Tuesday, March 16, 2010

March 16: Coltsfoot

Each day brings a new hint of spring. Today at work as we were engaged in our annual stint of yard work, we came across a couple of coltsfeet blooming under the pine tree out front. Coltsfoot is usually one of the earliest wildflowers to bloom, and it seems to like the lawn of the Land Trust office--especially a moist swath down by the river that at its peak almost glows with a conglomeration of coltsfoot constellations. It was a refreshing reward for our labors to come across the bright yellow faces of this little flower, which is often mistaken for a dandelion. It gets its name from its hoofprint-shaped leaves, which haven't even sprouted yet. No green here, just the flower heads atop their scruffy stalks poking up out of last year's dead grass and weeds. Coltsfoot's genus name Tussilago means "cough supressant," and herbal pharmacies sell extracts of coltsfoot to help cure lung problems. But right now, the thumbnail-sized blossoms amid the pine needles--in addition to the bright sun we've enjoyed all day--are working for me as mood enhancers.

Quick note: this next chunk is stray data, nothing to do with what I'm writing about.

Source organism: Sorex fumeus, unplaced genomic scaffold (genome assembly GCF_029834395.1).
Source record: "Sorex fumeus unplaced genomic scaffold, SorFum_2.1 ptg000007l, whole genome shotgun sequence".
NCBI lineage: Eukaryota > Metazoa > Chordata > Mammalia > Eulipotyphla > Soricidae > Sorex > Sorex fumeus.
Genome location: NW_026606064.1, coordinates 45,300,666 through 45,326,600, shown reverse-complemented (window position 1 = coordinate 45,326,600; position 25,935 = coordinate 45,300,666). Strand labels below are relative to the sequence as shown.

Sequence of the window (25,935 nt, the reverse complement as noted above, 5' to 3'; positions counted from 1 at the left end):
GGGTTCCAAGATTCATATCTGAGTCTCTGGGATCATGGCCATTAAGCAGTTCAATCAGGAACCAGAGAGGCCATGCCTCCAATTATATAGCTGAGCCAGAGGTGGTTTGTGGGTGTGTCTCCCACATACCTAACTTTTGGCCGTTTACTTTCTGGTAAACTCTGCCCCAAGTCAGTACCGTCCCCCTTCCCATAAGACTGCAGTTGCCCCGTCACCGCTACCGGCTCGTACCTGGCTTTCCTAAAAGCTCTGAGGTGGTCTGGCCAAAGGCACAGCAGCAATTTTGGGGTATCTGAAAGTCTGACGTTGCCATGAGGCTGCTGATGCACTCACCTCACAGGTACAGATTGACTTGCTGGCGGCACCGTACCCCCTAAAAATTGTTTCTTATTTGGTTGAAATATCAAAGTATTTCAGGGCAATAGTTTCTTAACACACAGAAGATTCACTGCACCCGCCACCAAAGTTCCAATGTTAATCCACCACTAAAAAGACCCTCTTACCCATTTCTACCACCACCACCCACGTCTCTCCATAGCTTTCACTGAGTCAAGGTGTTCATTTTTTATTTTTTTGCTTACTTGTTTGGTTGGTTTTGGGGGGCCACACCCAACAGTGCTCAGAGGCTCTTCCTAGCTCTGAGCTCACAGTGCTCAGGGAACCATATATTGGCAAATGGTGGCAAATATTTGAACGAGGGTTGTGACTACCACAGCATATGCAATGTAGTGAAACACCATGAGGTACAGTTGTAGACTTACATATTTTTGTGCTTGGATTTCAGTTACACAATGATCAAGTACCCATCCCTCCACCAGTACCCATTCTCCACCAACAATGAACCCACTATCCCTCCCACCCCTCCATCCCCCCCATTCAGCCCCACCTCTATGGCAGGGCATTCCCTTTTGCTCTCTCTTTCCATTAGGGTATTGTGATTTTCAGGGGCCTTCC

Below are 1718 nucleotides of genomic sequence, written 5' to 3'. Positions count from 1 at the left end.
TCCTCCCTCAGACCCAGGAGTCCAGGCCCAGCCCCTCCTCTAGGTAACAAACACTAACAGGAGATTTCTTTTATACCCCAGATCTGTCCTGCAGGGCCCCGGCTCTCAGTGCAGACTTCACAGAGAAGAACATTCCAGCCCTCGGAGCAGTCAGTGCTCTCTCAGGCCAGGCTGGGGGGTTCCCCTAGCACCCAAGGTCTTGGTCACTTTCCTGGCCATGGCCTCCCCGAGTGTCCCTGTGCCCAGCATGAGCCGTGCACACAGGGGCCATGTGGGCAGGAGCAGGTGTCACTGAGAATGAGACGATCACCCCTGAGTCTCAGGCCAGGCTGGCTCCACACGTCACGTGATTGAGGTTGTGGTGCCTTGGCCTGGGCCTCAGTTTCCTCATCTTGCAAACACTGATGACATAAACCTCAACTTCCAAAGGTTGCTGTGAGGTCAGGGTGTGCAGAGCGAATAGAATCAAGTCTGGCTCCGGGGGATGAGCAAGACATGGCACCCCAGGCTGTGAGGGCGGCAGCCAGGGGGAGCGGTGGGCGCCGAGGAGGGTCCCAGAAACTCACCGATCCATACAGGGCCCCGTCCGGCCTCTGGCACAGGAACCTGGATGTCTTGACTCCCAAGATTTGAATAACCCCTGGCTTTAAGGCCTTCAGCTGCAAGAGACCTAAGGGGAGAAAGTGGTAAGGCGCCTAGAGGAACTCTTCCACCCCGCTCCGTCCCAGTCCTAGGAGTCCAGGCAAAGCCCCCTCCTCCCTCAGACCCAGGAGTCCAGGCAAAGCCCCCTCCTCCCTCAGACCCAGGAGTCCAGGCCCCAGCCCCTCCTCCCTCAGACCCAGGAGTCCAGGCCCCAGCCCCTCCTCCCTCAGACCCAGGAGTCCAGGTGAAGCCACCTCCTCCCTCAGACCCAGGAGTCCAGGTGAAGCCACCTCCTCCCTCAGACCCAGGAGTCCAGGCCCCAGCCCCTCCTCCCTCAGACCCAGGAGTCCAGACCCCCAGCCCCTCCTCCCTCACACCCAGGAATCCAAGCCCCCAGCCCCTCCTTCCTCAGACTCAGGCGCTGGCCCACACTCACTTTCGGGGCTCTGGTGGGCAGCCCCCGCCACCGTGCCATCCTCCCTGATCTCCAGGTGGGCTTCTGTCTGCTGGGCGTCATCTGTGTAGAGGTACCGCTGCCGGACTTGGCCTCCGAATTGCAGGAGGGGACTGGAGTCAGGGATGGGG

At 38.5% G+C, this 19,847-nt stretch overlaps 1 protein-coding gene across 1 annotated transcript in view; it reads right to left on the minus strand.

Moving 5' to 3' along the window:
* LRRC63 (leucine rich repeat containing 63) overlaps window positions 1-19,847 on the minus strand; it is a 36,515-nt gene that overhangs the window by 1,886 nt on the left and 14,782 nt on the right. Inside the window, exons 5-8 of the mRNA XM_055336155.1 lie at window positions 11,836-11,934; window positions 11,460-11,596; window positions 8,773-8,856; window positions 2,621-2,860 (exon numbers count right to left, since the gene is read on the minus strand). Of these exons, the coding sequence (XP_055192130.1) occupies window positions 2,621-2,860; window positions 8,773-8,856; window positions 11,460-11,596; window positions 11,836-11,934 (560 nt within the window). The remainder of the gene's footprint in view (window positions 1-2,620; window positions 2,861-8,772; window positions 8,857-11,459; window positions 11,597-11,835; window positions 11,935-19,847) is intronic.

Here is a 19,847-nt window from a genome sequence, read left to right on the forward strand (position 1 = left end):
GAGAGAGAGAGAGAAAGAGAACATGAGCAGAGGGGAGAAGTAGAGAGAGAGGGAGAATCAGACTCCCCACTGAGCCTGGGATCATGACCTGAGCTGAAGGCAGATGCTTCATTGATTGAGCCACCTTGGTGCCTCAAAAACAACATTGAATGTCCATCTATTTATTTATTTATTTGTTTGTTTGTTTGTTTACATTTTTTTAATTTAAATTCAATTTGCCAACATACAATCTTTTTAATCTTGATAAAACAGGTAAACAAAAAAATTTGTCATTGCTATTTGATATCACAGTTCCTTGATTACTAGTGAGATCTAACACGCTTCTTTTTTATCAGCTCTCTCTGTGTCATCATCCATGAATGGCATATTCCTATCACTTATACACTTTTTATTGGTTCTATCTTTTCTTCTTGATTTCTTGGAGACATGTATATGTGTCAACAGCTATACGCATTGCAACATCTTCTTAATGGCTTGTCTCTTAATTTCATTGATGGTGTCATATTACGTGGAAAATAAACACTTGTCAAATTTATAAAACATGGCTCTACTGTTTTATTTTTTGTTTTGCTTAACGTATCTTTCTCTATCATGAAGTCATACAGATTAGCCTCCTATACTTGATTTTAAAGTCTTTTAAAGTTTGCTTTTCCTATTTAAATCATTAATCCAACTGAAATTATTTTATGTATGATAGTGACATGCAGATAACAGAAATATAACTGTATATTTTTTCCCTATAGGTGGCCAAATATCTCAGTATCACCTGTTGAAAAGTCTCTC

This year's flowers might be a little earlier than usual. I took this photo at my office on 14 April 2005.

Small suns amid weeds--
early flowers make us smile.
Reward for raking.

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